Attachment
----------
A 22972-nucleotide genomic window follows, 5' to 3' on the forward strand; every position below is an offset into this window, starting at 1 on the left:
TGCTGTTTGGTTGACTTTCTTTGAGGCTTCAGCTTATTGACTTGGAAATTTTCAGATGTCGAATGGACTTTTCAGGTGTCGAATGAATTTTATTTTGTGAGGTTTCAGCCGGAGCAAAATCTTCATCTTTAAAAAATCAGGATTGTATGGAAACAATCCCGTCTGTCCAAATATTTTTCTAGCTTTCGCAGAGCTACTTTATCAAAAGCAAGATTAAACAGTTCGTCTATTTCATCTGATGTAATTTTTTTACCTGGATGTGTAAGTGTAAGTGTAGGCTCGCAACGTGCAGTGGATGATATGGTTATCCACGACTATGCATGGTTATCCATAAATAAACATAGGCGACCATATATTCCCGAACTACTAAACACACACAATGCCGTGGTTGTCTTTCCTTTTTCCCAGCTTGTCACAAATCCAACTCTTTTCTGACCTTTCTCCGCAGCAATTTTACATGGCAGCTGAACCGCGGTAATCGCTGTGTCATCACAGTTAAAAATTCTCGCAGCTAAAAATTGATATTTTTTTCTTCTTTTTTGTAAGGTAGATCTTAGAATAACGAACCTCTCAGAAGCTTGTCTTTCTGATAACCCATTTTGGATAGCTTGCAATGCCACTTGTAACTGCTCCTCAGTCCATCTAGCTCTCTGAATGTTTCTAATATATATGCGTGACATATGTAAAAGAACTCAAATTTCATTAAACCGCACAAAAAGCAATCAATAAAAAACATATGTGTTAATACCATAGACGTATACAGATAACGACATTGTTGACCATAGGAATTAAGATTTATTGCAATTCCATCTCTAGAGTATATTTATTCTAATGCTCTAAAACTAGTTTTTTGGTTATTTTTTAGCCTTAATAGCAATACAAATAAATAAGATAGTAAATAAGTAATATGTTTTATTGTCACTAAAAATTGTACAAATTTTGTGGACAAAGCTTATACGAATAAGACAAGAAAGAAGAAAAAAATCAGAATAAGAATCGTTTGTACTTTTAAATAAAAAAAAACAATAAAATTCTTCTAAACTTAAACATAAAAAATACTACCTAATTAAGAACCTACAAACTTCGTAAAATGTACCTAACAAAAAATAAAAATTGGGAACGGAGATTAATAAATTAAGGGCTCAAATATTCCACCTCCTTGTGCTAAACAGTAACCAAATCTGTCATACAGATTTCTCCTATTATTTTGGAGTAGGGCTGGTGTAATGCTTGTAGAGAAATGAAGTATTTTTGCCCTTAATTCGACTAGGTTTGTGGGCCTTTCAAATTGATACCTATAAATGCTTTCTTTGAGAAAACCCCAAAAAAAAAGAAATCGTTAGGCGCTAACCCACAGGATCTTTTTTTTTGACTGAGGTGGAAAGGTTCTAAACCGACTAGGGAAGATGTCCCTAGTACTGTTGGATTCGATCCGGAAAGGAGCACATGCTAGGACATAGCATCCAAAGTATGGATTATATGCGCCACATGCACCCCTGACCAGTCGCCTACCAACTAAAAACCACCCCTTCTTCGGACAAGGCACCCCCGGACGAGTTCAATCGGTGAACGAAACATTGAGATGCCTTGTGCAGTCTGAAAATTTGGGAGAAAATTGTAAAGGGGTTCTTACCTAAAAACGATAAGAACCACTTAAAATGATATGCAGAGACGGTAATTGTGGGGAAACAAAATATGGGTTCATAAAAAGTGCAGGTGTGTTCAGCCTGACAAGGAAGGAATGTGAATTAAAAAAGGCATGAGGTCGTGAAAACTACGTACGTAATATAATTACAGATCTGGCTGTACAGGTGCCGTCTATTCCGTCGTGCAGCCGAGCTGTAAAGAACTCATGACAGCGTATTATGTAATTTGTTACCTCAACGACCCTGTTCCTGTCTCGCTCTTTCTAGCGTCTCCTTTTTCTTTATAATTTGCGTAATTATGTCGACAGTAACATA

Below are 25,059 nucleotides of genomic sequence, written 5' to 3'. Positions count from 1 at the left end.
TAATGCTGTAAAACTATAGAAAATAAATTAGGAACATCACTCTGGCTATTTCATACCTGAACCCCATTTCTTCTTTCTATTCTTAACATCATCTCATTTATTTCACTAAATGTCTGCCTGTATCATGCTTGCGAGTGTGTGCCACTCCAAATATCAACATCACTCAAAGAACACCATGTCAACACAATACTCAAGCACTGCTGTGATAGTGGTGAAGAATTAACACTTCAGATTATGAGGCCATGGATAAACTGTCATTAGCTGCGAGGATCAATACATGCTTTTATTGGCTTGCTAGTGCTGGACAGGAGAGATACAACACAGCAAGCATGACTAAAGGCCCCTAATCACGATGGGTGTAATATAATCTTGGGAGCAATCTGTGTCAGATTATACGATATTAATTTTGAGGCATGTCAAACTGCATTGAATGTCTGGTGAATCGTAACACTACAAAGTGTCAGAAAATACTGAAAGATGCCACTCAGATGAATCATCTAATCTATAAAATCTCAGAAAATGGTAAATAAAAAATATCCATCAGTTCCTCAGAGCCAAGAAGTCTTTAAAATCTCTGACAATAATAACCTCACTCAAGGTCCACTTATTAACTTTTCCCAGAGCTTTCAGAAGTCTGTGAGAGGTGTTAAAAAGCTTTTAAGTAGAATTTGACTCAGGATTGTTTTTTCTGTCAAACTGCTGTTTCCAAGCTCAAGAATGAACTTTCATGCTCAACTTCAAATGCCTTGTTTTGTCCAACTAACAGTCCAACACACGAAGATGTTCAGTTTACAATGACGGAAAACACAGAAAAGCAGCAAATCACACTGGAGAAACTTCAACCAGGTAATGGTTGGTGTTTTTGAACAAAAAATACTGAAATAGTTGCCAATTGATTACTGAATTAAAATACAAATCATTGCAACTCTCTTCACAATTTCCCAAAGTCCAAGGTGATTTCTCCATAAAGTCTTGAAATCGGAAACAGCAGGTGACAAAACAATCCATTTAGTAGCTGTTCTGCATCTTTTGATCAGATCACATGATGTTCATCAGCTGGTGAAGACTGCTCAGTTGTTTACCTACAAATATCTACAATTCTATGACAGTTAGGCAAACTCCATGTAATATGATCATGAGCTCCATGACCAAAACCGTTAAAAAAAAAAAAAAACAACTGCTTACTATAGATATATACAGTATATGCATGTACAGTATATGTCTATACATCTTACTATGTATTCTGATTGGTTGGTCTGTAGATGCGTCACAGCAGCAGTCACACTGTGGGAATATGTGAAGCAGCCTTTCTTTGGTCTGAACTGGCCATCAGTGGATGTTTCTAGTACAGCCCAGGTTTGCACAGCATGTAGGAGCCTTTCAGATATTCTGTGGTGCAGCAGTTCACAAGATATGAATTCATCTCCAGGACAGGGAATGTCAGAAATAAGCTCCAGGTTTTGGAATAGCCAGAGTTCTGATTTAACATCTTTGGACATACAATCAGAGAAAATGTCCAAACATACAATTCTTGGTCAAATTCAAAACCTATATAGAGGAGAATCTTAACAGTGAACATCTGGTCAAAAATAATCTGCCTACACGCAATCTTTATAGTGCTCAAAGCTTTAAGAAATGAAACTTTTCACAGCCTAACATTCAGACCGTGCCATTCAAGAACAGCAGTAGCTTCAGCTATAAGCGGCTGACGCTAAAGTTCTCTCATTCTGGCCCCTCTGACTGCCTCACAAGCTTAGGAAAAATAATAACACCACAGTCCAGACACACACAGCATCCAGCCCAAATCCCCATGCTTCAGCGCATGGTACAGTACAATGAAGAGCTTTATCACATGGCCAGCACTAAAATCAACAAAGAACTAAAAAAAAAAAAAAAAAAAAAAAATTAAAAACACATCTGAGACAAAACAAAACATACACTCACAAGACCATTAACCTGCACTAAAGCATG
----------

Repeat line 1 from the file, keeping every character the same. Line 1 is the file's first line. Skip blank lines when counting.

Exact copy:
A 22972-nucleotide genomic window follows, 5' to 3' on the forward strand; every position below is an offset into this window, starting at 1 on the left: